Aging may be a natural part of life, and the senior years can be the happiest ones, but it's also true that these years typically mark the period when our medical needs are the greatest.
Accordingly, as the baby boomers, perhaps the largest demographic bulge in history, reach their retirement years and beyond, the demands on the health system will be huge. This is already happening, right here in our own community.
Dr. Jeff Turnbull, the new president of the Canadian Medical Association and chief of staff at The Ottawa Hospital, acknowledged recently that occupancy at his emergency department was 105 per cent. More than 400 surgeries were cancelled this year owing to lack of staff or other resources.
One major problem, as health officials have lamented for years, is that many patients are occupying scarce hospital beds when really they belong in long-term care facilities. Yes, these patients need medical or nursing assistance, but not necessarily the sophisticated treatment that ought to be reserved for acute-care patients who truly do belong in a hospital bed.
Turnbull pointed to the $183 billion spent on health care last year as proof that resources are in fact available -- in other words, the problem isn't simply money. The problem, instead, emerges from how the system is organized.
Hospitals should not be filled with ailing people who more properly belong in other kinds of facilities. Using hospitals as human warehouses is good neither for the hospitals (it obstructs their ability to care for people who do need acute care), nor is it good for those who have to endure the uncomfortable status of semi-permanent residence in hospital wards.
The ideal solution, argue many people, is to allow aging or chronically ill people to stay in their own homes for as long as possible, and deliver assistance and treatment to them there. However, home care puts a large burden on family and friends, who often are seniors themselves.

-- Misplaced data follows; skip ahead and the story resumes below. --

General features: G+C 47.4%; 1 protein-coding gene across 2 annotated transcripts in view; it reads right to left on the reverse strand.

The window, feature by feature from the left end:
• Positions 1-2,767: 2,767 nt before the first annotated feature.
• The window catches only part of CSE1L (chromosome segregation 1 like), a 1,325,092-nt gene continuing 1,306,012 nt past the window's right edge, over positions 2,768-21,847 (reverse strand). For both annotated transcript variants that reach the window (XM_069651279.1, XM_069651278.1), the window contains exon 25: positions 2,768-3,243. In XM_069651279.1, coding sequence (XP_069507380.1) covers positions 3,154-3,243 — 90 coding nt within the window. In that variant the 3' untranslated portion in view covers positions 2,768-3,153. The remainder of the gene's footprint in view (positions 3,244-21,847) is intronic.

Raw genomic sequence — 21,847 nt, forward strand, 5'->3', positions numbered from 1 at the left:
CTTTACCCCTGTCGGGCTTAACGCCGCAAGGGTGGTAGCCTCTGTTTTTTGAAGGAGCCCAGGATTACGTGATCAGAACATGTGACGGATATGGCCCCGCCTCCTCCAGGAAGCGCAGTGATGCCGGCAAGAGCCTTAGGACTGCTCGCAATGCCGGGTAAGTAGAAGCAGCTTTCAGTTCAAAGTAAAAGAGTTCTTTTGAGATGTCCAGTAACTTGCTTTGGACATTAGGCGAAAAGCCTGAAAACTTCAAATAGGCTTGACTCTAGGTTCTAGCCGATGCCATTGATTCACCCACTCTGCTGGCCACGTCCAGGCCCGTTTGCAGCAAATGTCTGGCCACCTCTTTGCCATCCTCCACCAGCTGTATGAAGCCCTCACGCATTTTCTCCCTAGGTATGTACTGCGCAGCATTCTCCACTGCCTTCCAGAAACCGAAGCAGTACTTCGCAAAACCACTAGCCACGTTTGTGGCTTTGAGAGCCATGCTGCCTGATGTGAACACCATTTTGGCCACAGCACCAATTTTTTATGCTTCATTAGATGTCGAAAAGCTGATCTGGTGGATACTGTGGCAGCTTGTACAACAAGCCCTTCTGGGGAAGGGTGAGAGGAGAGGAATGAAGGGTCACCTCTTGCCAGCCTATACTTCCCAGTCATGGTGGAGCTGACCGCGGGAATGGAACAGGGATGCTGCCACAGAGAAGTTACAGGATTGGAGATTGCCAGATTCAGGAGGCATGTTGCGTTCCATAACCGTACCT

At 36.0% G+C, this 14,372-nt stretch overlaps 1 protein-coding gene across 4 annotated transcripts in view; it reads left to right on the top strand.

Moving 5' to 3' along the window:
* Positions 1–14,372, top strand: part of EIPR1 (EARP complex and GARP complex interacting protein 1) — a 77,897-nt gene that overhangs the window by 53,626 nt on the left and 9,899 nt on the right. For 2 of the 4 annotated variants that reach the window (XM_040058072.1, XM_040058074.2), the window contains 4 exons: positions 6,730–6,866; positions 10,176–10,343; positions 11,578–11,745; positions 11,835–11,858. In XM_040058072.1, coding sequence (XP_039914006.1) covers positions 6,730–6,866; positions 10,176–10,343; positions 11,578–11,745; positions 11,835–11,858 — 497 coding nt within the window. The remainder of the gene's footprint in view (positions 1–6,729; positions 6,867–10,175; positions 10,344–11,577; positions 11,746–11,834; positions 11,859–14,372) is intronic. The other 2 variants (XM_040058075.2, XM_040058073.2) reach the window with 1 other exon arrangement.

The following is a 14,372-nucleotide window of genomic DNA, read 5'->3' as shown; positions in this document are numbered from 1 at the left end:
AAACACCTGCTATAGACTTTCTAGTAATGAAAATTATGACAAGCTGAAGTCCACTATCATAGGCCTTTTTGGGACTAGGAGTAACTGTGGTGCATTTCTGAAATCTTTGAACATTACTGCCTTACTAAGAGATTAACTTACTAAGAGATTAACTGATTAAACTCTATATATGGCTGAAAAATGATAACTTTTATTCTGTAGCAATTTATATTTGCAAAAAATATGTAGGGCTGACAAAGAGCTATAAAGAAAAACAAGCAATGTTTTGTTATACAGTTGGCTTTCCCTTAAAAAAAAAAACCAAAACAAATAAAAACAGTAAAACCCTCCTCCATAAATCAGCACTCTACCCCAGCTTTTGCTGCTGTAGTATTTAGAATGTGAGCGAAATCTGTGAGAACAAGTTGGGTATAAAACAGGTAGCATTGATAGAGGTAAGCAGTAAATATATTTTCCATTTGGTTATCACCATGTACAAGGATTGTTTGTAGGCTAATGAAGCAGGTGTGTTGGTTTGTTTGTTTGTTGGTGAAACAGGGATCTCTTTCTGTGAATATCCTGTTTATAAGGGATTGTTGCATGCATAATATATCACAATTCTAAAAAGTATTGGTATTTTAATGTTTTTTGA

The Canadian Institute for Health Information says that one in six informal caregivers suffer from distress. Those helpers who care for people with diseases such as Alzheimer's or dementia are most likely to fall into this category. The victims of chronic disease are not just the sufferers themselves but those who love them.
The institute, in two new reports, shows that home care is indeed not without its problems. Clients can resist assistance, fight with caregivers and act in socially irresponsible ways. All these types of behaviours make it tempting simply to keep the patient in a hospital, even though the patient may not have any medical reason to be there.
Outcomes are not distributed democratically. A person's own family or social network, or lack thereof, can determine what happens to him or her. An unmarried patient is much more likely to receive institutional help than a married counterpart. This seems unfair -- because it means that the onus of care falls on the spouses of the ill.
Policy-makers and health administrators need to provide adequate space for the long-term ill, while recognizing that permitting patients to be cared for at home has its own risks for relatives and friends who, without sufficient respite or supports, sometimes put their own health in jeopardy.